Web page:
Wednesday, March 8, 2006

Lending a helping stair
Athletes exiting a Bowing 757 airplane that arrived from Greenland were greeted by a foreign airport contraption in Kenai on Saturday, after equipment inspectors discovered that a functional set of stairs tall enough to reach the plane’s door were not available.

Ulu winners
Cross-country skiing Dene games Inuit Games Speed Skating

Wrestling with new rules
Team Alaska’s wrestlers managed to pick up wins and knowledge Monday during the opening rounds of Arctic Winter Games wrestling competition.

Speed skater has breathless finish
Determination pulled a speed skater to the finish line despite an asthma attack that caused her to collapse twice before finishing the race Tuesday.

Table your enthusiasm
Members of the Team Greenland and Team Yamal-Nenets table tennis teams speak very little English. Even so, Team Alaska has a much easier time hanging with Greenland and Yamal players away from table tennis than at the tennis table.

International media descend on Kenai Peninsula to capture Arctic Winter Games action
There are 1,900 athletes and coaches from nine regions of the world on the Kenai Peninsula for the Arctic Winter Games this week. That’s news. That’s why there are 218 members of the media here, to send that news back to their listeners, readers and viewers around the circumpolar world.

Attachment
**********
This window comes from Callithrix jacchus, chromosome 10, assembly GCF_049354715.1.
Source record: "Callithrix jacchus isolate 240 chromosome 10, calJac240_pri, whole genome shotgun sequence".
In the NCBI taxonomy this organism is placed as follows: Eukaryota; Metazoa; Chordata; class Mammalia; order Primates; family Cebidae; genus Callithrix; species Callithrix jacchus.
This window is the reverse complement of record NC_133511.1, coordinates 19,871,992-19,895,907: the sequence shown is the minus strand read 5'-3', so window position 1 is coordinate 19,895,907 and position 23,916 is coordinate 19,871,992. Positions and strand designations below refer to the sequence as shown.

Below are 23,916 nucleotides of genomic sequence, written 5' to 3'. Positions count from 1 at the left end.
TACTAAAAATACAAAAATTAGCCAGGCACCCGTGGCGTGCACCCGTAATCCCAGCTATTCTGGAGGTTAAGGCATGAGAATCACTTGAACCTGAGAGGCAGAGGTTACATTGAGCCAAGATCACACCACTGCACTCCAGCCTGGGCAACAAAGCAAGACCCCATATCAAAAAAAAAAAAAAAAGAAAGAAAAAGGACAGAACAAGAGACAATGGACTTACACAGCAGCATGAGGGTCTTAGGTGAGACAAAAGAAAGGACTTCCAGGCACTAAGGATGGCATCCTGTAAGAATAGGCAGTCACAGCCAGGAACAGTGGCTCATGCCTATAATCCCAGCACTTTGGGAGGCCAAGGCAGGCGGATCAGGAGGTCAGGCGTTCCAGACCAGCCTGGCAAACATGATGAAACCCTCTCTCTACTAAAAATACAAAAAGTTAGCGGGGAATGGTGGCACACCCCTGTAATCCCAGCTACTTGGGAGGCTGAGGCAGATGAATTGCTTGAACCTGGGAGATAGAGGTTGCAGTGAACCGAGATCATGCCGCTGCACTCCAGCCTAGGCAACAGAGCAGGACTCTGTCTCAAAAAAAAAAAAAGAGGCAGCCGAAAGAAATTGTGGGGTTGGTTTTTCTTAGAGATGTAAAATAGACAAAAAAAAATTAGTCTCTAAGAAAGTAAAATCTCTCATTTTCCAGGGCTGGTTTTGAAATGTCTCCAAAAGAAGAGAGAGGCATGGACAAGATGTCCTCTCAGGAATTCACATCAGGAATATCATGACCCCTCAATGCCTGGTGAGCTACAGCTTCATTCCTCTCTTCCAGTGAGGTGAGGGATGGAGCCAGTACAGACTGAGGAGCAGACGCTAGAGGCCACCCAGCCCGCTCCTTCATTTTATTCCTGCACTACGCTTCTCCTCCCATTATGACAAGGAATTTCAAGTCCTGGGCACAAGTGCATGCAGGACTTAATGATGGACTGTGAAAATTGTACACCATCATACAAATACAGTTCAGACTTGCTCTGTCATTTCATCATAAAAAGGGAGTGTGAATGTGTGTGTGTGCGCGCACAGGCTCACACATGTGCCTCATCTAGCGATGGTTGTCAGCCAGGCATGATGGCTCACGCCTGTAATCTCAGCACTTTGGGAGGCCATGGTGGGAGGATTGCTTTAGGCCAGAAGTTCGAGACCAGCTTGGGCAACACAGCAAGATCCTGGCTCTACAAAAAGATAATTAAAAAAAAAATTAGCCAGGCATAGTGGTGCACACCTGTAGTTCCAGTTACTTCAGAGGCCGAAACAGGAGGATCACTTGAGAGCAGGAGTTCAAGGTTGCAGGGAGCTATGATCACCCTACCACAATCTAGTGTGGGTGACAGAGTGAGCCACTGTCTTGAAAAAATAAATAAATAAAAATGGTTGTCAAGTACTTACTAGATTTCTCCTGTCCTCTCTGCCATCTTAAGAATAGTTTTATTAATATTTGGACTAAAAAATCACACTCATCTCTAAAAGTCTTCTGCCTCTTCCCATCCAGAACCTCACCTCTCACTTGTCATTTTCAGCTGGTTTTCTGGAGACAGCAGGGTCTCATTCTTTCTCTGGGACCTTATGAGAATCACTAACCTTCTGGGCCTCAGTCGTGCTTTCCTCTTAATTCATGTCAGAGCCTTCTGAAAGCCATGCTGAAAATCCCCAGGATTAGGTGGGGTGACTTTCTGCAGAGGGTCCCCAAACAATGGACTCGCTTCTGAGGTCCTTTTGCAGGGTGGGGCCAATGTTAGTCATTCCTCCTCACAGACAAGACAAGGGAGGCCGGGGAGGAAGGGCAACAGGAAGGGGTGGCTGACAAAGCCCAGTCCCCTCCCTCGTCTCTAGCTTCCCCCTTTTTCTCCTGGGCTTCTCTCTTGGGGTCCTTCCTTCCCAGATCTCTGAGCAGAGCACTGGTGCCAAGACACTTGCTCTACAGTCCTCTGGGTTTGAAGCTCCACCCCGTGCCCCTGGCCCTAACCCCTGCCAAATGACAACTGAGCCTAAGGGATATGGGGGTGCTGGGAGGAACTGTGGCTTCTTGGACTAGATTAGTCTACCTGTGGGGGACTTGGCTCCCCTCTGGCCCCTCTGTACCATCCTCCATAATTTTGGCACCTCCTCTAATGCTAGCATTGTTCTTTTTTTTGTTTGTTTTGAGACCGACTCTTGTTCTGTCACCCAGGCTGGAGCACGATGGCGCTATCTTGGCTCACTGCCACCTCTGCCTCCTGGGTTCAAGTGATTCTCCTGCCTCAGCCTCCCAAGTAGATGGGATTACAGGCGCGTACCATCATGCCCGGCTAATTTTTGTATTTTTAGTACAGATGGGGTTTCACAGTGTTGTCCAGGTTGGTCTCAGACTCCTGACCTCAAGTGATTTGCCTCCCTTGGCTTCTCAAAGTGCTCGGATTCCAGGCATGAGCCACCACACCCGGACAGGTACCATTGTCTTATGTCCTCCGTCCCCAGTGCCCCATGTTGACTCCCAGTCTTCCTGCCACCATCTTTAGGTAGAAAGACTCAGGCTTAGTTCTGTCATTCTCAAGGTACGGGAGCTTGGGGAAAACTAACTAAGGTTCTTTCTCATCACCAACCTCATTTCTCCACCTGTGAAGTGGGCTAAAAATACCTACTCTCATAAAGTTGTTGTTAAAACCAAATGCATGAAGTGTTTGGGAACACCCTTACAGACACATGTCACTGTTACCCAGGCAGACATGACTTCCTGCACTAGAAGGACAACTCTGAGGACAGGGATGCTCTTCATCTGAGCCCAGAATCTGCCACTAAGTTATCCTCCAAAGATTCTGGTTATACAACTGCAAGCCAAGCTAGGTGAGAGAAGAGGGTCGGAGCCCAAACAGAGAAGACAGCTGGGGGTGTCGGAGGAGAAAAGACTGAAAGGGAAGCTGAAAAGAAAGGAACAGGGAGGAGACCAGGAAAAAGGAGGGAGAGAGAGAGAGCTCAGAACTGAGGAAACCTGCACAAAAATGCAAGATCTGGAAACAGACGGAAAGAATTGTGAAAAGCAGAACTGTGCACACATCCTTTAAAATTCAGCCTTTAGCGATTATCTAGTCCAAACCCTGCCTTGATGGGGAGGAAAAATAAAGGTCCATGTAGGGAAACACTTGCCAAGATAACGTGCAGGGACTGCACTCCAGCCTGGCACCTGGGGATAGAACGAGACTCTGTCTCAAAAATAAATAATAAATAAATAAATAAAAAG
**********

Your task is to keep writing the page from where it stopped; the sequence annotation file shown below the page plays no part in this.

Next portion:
Focus on: Curling
· Goal of game: Slide a stone down a sheet of ice and have it stop near the center of a set of rings (called house), while your opponent tries everything tactically to stop you from achieving said goal. Bottom line: Game is honorable much the same as golf.

Reporters’ Notebook
Editor’s note: The Reporters’ Notebook is an opportunity for Clarion reporters to share their experiences with our readers as they cover the 2006 Arctic Winter Games.

Reporters’ Notebook
Editor’s note: The Reporters’ Notebook is an opportunity for Clarion reporters to share their experiences with our readers as they cover the 2006 Arctic Winter Games.

Alpine ambition

Friendship within their reach
Standing on the sidelines of the one-hand reach airplane event, Matt Anikina of Tuktoyaktuk, Northwest Territories silently bobbed his head to 50 Cent blaring in his headphones and watched as his competitors dropped out one by one. As the defending Arctic Winter Games champion in the Inuit games event, Anikina had every reason to believe he would repeat as champion.